Once frozen, the drying solvent can be removed (step 16) at ambient conditions by using standard procedures and machinery. For example, machinery used to dry fruits and other food stuff can be utilized for removal of the frozen drying solvent. In some embodiments, one could place the gel with frozen dying solvent inside a vacuum chamber, a food dryer, a drying oven, or a vacuum oven, and blow nitrogen or dry air on the samples. It is important to use dry air or nitrogen or other inert gases (e.g., Argon) for the drying process. Exposure to moisture will result in partial melting of the solvent. This would lead to having the drying solvent evaporating from the liquid phase and the ensuing capillary forces will cause cracking, shrinking and pore collapse (exactly what the process is designed to avoid). In the practice of the invention, the frozen drying solvent is removed through sublimation, not evaporation from a liquid.

Among other things, the choice of the drying solvent differentiates the process from prior processes for aerogel formation. While many solvents can be used for the process, benzene and cyclohexane may not be ideal in some applications. These solvents melt below room temperature.

Therefore, the sample must be placed in a refrigerator. Worse, the melting point of fluids in porous systems decreases when pores are small. This Gibbs-Thomson effect can lead to a depression of the melting point by several degrees, forcing one to keep the sample refrigerated during the whole process. Refrigeration would complicate the drying set up and also increase energy costs. Exemplary drying solvents include but are not limited to camphene, naphthalene, camphor, menthol, camphor oxime, anthracene, dichlorobenzene, eucalyptol, benzene, cyclohexane, limonene, taxadiene, humulene, squalene, terpenes, diterpenes, triterpenes, terpenoids, diterpenoids, triterpenoids (e.g., cholesterol), fenchene, myrcene, carvone, chloronaphthalene, chloroanthracene, etc., and mixtures thereof.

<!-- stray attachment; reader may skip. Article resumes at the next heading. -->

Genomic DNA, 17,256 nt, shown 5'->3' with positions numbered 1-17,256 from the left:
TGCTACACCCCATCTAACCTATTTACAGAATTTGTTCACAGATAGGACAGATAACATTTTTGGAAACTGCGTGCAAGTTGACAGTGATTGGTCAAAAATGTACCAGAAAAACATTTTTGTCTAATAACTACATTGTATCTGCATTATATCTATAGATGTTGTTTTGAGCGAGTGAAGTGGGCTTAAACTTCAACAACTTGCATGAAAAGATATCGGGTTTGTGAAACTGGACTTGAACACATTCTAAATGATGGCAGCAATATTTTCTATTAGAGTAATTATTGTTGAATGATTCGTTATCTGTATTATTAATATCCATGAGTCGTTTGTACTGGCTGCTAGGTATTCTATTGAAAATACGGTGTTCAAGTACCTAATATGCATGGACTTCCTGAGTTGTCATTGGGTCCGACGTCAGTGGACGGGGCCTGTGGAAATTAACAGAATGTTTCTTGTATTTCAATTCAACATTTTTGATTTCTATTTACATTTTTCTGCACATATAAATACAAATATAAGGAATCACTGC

The preferred requirement of the drying solvent for the practice of the present invention is that it be generally non-polar, not forming hydrogen bonds with the pore walls, and have a freezing point near an ambient temperature between 10°C-25°C, and higher (e.g., 10°C to 200°C), and a vapor pressure near ambient pressure between 0.005 Torr and 10 Torr.

Using eutectics or solvent mixtures to decrease melting points can help save costs. For example, camphor costs about 50% less than camphene and naphthalene. However, camphor melts at 180°C. This high melting temperature is impractical for solvent exchange, since most organic solvents (including most solvents used for gelation) boil well below the melting point of camphor. However, mixtures (e.g., 50% by volume) of naphthalene and camphor have an eutectic with a melting point of 31°C. Therefore, this mixture would allow an aerogel producer to replace 50% of naphthalene with the less expensive camphor. Eutectics may include 10-90% by volume of the drying solvent, and 90-10% of another solvent (e.g., camphor). The melting point of camphor and camphene scales nearly linearly with camphene content, therefore this mixture is not as advantageous as the naphthalene-camphor eutectic.